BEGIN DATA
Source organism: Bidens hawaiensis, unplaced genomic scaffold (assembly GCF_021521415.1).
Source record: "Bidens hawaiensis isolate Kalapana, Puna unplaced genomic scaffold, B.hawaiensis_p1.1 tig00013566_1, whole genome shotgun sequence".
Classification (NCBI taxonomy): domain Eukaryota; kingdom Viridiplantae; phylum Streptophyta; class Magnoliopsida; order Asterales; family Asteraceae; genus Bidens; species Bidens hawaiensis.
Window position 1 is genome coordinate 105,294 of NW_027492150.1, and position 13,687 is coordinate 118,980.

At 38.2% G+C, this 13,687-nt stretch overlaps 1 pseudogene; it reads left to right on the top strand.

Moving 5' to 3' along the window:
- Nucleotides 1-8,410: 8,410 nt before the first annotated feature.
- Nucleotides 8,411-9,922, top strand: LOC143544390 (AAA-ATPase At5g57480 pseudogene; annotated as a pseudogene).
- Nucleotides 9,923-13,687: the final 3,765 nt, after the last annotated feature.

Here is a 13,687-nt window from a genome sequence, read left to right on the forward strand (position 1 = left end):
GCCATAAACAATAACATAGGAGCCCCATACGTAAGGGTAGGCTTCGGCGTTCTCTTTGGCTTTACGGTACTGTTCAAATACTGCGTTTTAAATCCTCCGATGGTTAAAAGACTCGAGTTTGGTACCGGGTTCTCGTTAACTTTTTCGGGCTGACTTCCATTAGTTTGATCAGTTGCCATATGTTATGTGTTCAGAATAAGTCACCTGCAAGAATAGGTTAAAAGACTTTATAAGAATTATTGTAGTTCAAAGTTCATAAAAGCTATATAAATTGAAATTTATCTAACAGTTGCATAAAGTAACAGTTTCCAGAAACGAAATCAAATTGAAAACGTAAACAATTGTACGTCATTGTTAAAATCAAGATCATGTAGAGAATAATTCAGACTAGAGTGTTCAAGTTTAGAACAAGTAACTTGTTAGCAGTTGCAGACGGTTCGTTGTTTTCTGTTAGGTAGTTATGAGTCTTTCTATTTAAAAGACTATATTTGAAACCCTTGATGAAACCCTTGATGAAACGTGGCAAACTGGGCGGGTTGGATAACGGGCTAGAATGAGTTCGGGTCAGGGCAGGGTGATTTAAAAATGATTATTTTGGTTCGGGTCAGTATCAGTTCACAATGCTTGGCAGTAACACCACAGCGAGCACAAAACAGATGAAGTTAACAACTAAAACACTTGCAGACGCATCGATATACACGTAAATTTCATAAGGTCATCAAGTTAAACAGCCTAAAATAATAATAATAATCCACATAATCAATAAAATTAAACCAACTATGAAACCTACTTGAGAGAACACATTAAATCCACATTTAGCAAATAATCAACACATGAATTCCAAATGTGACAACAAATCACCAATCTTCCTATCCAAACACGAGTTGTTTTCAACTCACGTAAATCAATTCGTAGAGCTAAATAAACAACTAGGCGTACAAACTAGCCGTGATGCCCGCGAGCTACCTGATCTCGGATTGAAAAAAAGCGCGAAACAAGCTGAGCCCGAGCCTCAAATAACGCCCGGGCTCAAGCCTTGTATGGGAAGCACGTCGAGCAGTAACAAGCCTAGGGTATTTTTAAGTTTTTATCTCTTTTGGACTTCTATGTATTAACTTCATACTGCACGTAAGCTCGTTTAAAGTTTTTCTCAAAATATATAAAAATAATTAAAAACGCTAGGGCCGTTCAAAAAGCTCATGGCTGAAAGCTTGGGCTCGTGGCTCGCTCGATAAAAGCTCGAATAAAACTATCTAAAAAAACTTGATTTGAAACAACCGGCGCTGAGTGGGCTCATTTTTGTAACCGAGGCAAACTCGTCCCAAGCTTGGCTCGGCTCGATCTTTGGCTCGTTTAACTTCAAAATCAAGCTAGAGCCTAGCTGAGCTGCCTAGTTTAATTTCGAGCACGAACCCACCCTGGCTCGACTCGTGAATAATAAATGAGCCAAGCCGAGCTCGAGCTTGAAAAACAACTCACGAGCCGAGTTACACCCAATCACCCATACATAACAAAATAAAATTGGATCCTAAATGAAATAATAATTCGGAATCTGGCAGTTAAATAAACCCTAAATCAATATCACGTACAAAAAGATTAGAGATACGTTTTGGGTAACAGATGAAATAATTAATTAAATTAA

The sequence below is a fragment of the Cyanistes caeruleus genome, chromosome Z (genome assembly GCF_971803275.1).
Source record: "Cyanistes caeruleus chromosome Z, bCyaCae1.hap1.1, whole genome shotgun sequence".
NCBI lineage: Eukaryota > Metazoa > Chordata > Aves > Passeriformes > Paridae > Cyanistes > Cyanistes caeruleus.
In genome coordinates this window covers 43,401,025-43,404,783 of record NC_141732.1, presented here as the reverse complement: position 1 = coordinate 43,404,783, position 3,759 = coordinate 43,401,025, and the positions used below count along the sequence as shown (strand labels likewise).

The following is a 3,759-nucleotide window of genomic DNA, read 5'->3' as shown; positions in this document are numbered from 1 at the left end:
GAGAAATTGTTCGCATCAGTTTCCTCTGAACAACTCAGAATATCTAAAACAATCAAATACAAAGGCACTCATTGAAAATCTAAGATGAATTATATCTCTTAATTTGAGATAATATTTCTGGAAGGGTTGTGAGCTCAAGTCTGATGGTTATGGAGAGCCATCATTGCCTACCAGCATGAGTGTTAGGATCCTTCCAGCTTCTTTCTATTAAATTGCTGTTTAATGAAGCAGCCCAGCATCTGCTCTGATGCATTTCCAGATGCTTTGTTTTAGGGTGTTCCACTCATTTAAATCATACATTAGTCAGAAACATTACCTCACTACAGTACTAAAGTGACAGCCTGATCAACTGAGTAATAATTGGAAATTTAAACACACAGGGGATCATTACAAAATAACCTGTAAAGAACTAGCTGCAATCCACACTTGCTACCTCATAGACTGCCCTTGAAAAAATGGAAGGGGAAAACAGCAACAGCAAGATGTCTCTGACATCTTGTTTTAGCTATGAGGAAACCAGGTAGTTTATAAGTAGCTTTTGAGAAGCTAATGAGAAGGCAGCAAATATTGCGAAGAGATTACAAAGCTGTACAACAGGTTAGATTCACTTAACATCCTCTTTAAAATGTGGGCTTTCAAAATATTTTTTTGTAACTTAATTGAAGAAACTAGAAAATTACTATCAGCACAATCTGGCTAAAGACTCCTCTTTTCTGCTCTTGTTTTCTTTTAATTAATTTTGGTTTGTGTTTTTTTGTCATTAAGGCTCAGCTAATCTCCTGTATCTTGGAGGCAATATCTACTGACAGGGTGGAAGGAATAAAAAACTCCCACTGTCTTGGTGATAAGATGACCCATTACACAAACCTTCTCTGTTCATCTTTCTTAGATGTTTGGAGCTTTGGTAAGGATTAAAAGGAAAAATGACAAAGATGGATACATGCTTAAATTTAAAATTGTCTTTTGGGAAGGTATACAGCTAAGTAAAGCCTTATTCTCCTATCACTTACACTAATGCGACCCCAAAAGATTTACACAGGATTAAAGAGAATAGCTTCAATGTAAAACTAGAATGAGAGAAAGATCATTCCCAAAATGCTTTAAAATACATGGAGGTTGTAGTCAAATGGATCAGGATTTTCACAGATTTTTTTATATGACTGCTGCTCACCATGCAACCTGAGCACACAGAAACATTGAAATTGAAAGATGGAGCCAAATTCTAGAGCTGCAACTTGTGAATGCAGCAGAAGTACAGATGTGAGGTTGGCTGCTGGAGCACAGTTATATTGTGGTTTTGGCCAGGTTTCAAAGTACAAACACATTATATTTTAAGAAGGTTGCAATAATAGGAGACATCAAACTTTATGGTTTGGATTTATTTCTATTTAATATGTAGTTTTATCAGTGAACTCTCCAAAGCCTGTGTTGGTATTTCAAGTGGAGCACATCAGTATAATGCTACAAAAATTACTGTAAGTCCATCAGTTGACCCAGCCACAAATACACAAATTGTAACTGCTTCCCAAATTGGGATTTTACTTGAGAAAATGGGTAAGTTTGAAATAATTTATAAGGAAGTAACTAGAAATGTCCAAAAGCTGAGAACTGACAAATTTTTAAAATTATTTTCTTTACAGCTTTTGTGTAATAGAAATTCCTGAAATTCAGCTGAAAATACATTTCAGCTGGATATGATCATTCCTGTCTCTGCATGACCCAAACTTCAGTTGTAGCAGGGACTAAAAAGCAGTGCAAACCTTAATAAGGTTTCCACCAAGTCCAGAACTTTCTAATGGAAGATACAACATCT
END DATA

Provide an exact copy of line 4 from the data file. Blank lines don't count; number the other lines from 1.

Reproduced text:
Window position 1 is genome coordinate 105,294 of NW_027492150.1, and position 13,687 is coordinate 118,980.